Hugo Chávez is now joking with Mahmoud Ahmadinejad about nuclear bombs—just weeks after saying the U.S. gave him cancer.
Fans of Stephen Colbert are on a mission to convince him they're not joking around.
People may still be joking about it and the fact that, “Oh yeah, we sure love our weed here!”
He just stood there, the life of his own party, smiling and joking and talking away.
“There does seem to be a lot of confusion about whether or not I'm joking, which is just amazing to me,” he said.
All this in a joking manner, and yet a vein of seriousness ran through it somewhere.
Arthur was not inclined for joking; the affair perplexed him in no ordinary degree.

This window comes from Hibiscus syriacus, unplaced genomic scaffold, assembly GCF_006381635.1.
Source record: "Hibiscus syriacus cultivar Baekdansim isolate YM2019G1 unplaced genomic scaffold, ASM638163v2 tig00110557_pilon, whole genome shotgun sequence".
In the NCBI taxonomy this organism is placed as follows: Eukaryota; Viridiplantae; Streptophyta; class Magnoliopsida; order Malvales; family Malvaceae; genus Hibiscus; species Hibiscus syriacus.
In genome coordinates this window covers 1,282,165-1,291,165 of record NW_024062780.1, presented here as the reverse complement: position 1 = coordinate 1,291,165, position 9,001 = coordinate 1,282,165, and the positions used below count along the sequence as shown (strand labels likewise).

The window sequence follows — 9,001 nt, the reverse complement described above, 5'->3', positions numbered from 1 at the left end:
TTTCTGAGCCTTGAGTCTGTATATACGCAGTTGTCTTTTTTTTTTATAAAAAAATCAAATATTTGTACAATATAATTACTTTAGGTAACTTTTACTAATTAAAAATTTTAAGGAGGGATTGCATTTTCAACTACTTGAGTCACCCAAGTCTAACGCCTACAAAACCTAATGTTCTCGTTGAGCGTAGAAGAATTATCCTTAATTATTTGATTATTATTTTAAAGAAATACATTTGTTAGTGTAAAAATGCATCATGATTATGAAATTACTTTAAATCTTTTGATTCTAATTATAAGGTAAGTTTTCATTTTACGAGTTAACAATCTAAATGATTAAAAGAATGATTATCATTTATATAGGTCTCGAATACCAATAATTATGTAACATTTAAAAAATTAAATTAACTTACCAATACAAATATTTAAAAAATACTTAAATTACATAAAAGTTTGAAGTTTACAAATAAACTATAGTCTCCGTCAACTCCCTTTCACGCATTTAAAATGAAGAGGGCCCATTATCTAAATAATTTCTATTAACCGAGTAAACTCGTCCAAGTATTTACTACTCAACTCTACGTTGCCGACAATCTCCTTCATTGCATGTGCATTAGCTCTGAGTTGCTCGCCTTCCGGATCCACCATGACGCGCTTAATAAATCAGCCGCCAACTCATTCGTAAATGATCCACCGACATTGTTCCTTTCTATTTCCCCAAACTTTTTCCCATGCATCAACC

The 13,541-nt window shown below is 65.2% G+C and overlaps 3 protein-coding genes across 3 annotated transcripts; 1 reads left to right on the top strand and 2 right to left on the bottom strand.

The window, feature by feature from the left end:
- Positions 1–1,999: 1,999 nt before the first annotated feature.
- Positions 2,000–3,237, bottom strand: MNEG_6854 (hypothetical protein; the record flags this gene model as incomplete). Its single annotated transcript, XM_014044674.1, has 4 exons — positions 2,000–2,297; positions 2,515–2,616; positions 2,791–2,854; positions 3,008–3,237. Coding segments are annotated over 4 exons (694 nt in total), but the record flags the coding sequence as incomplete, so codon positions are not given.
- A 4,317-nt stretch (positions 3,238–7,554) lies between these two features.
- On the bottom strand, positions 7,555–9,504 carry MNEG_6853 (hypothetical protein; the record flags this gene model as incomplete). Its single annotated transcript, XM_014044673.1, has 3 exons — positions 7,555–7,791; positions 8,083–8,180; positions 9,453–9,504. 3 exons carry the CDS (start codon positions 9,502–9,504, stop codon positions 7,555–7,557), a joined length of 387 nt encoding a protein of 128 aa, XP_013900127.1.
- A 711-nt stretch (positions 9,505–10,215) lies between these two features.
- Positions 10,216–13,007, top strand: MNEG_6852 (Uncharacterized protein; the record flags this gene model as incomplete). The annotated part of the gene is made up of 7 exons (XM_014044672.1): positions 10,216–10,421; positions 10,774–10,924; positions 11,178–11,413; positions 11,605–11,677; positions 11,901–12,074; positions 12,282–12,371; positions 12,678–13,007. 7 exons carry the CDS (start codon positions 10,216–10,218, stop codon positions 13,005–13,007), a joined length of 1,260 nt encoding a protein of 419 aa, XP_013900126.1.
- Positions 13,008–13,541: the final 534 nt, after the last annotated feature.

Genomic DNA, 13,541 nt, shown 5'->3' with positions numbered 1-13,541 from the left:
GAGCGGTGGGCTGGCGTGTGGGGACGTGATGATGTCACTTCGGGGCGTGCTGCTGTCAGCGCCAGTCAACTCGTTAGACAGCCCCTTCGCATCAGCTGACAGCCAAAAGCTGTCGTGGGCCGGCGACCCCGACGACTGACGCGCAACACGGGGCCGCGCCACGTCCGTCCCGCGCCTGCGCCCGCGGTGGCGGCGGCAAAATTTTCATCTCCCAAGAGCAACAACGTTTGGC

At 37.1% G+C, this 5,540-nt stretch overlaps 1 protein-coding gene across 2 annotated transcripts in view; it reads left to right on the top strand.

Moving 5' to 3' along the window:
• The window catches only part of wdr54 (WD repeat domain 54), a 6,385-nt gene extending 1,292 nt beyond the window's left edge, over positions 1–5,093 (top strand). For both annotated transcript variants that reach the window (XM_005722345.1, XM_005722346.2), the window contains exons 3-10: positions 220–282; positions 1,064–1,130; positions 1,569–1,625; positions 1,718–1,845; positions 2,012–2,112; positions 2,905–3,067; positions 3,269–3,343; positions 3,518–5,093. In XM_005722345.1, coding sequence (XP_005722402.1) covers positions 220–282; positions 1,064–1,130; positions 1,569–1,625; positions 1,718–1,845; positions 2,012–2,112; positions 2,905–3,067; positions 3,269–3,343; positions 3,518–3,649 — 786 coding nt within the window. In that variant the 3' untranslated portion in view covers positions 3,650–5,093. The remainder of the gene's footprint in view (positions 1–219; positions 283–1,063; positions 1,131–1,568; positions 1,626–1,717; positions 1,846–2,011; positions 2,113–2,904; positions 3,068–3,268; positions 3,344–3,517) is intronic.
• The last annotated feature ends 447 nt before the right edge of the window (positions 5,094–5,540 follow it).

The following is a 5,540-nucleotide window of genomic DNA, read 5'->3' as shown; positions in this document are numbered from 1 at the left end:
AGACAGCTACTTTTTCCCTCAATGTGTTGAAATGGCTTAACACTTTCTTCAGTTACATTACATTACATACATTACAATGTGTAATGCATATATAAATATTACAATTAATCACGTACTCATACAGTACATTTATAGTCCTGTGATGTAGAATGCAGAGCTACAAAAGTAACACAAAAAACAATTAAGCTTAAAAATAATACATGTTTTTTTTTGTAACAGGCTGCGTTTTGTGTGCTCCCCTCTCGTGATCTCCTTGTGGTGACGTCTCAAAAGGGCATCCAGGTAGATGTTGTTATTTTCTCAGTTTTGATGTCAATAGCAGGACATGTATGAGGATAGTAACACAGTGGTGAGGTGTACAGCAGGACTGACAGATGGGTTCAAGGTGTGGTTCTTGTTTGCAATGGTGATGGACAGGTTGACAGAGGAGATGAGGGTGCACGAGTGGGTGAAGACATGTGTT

I thought at first he was joking, but later on it became clear to me that he was quite in earnest.
Miss G. You're joking,—and I believe, sir, you're not over and above sober.
The latter thinks his friend is joking, jumps up and tries to seize him—but he feels nothing.
1660s, joque, "a jest, something done to excite laughter," from Latin iocus "joke, sport, pastime," from PIE root *yek- "to speak" (cf. Breton iez "language," Old High German jehan "to say," German Beichte "confession").
Originally a colloquial or slang word. Meaning "something not to be taken seriously" is 1791. Practical joke "trick played on someone for the sake of a laugh at his expense" is from 1804 (earlier handicraft joke, 1741). Black joke is old slang for "smutty song" (1730s), from use of that phrase in the refrain of a then-popular song as a euphemism for "the monosyllable."
1660s, "to make a joke," from Latin iocari "to jest, joke," from iocus (see joke (n.)). Related: Joked; joking.